Carrie Fisher Before She Lost Some Weight
Carrie Fisher Before She Lost Some Weight

I noticed this because I had recently seen Fisher do the talk-show circuit and had observed that she had become a large woman (which is perfectly understandable; she is no spring chicken anymore). I hear tell that Fisher lost weight for the film and then unfortunately gained it back before her publicity tour. Hmm…even if true…Obviously, her starlet days are behind her (it’s been 38 years!). I was just wondering about why they chose not to show her true body in the movie – why they made her look thinner than she really is, or was. Are Star Wars royalty not allowed to gain weight?

I did also make the somewhat snarky comment that Carrie obviously “had a lot of work done” and it doesn’t look real. She’s so smart; I thought she would be wiser than to go that route. And so I judged that Carrie Fisher is vain and definitely looks worse for wear. And Disney is shallow (duh) and doesn’t want fat heroines. The company probably only cares about profit (as Lucas later accused). That was my brilliant sidewalk analysis.

I could think of nothing to say about the movie itself because… it’s not my thing. However, I personally have repeatedly gained and lost (and lost and gained) weight throughout my many years, and now I am almost as old as Carrie Fisher, and I have indeed considered the possibility of plastic surgery. I have nothing against it in principle. I just worry that it usually doesn’t look good and ends up making the person look older. My point is this: The Empire and/or The Alliance mean nothing to me. And the thing I could most relate to in the film was how Carrie Fisher (and I) have aged. (Am I her in this story?*)

Carrie Fisher Has Had "Work Done"
Carrie Fisher Has Had “Work Done”

A few days later, Kyle Smith, some nasty troll from the New York Post, responded to what he called Fisher’s “Twittantrum” (Twitter-tantrum) with a message to Carrie that she should “quit acting” if she isn’t prepared to put up with her looks being judged. And he wrote:

“Fisher is a public figure. If she didn’t want the public to talk about her, she could have spent the last 40 years teaching kindergarten. As for whether it’s ‘messed up’ for Hollywood to prefer pretty people to appear in its films, Fisher made millions off being pretty. Far from being bitter about this, she and other actresses who profited nicely from their looks should be grateful they had a turn at the top.”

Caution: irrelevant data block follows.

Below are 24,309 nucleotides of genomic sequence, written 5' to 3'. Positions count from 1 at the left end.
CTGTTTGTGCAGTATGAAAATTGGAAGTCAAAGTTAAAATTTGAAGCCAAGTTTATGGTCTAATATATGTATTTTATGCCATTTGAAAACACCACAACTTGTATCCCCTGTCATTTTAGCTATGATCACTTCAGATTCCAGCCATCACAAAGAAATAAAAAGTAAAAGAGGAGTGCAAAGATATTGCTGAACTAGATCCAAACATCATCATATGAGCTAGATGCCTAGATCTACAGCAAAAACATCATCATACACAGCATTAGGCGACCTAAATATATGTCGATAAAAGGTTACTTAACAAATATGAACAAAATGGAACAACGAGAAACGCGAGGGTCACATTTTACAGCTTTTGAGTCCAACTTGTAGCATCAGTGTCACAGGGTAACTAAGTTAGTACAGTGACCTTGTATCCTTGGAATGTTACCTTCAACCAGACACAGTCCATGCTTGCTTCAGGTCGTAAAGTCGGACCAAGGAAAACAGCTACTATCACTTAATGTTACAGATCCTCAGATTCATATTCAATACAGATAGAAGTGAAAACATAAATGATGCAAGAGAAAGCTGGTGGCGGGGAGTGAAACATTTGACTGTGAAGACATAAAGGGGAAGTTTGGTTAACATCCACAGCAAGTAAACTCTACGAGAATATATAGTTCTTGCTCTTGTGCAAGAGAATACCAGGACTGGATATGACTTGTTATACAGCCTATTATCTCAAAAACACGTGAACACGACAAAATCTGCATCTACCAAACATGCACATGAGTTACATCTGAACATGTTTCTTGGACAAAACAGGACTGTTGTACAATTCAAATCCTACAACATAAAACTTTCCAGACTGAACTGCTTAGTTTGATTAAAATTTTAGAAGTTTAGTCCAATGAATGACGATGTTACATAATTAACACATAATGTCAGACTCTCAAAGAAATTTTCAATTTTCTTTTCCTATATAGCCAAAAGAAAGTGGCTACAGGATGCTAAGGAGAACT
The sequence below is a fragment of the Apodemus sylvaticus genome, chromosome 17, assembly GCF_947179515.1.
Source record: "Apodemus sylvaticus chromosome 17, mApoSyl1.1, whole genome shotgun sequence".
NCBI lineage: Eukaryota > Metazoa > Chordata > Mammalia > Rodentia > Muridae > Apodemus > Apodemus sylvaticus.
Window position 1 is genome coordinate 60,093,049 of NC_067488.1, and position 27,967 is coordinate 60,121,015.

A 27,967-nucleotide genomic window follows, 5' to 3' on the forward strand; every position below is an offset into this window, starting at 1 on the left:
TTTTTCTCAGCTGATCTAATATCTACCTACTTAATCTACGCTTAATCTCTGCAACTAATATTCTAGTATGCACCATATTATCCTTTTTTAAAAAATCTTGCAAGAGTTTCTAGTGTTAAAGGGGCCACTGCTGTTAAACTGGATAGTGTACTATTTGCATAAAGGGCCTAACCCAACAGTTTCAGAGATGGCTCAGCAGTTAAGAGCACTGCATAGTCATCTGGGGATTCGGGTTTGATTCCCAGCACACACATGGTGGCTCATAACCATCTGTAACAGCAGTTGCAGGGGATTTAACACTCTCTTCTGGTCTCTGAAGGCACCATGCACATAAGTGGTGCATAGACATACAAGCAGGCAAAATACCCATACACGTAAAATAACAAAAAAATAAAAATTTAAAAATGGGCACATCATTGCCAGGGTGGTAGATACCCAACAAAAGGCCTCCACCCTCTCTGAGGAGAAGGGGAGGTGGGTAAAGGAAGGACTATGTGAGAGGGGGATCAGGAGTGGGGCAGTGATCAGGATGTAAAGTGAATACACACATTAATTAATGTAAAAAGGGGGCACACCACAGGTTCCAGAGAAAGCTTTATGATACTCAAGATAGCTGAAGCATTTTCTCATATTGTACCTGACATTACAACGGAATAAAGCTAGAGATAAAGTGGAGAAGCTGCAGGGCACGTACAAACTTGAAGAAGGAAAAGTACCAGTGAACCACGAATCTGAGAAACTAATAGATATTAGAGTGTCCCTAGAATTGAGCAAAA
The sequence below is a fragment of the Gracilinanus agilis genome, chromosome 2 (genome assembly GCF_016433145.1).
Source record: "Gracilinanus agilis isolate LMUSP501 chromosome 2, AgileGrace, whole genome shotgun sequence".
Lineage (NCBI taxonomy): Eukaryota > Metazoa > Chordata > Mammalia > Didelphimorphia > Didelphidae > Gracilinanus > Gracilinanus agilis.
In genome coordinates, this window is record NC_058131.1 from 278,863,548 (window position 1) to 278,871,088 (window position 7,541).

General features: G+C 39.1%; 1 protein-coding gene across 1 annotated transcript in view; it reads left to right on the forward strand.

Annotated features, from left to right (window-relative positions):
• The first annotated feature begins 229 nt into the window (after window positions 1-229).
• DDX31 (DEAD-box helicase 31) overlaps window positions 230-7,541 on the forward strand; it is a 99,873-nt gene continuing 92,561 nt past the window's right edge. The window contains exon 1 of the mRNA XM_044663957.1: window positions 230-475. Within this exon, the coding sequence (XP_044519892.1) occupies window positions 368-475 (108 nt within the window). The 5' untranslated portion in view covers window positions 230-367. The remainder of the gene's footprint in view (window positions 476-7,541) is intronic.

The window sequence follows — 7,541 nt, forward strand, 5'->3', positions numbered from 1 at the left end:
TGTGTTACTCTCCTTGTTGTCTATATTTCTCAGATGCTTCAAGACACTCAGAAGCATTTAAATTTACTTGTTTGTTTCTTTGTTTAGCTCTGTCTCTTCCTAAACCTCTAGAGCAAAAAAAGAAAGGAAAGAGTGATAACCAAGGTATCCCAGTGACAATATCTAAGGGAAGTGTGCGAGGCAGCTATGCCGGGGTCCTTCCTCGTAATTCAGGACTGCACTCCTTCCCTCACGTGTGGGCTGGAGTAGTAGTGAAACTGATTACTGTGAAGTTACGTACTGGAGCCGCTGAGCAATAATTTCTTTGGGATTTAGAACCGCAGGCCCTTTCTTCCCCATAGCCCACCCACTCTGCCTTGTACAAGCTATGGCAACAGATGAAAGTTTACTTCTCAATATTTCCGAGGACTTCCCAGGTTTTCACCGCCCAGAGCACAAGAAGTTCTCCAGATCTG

OUCH!!!
OUCH!!!

Ouch. That’s hard-core. (But doesn’t the part about “if you get rich off your work, you are fair game for unfairness” sound a bit like what I thought about George Lucas? Is this unfairness exclusively allocated to women?)

Carrie did not back down. She then tweeted:

“Ok, I quit acting. NOW, can I not like being judged for my looks? Tell me what to do & who to be, oh wise New York post columnist, you GENIUS.”

Ha! Carrie wins again!

She won because she has gotten smarter and funnier as she has aged (due to her years of experience), so she out-wits the brat reporter, and she out-earns him too. In the contest between brains and beauty, I always prefer brains. Although, clearly, Disney always prefers beauty. And also Hollywood at large. Does Carrie’s winning against the troll and even Disney mean that she will be spared hurt feelings? Alas, that responsibility is hers. I am sorry to drag out the hackneyed advice, but dear Carrie Fisher: “Other people can only hurt your feelings if you let them.”

Carrie Fisher, Young and Old
Carrie Fisher, Young and Old

You did have your turn at the beautiful top (and you rocked it – with Rolling Stone), and then you also went on to be a writer and a true creative talent. And in your old, unattractive age, you actually got paid an awful lot more to appear in Star Wars than you did when you were young and beautiful, didn’t you? If you will only click your heels three times, you will see that you had already won, before this twitter war started.

Helen Highly suggests that you quit your twitter account (rather than acting) and stop listening to the peons, and then continue with whatever career you choose.

Note: I am sure that if a full media search were conducted, it would be proven true that more people were more quick to comment about Fisher’s age and looks than they were her co-stars’. However, Helen Highly asserts that the second thing out of her mouth upon leaving the Star Wars movie was an unflattering comment about the appearance of Mark Hamill and his bad facelift. (C’mon.) And then, soon after, Helen also Highly analyzed the dilapidated appearance and infamous personal life of Harrison Ford (who, over his many years, has been gossiped about at least as often as he has been praised).

Is it true that ageism and sexism continue to exist in Hollywood as well as throughout the worlds of business and romance? Yes. Is it true that some inferior people will take every opportunity to say something nasty about those better? (sigh) Yes. And will those problems be corrected during Carrie Fisher’s lifetime? No. For Carrie to escape the unfair cruelties of this world, she would have to get on a spaceship and find another galaxy, far, far away.

"Star Wars" Galaxy
Star Wars Galaxy

*Footnote: Am I that guy? Am I a hater? Am I Carrie Fisher? Well, as they say, you are actually everybody in your dream.


Carrie Fisher died unexpectedly 12/27/2016, and her mother, Debbie Reynolds, died one day later. Read my combo obit and film review of their recent documentary, “Bright Lights: Fat Ghost Lying in the Sun.”

Click for News: George Lucas Says Disney White Slavers to Charlie Rose.

Click for News: George Lucas Disney Apology for White Slavers Comment.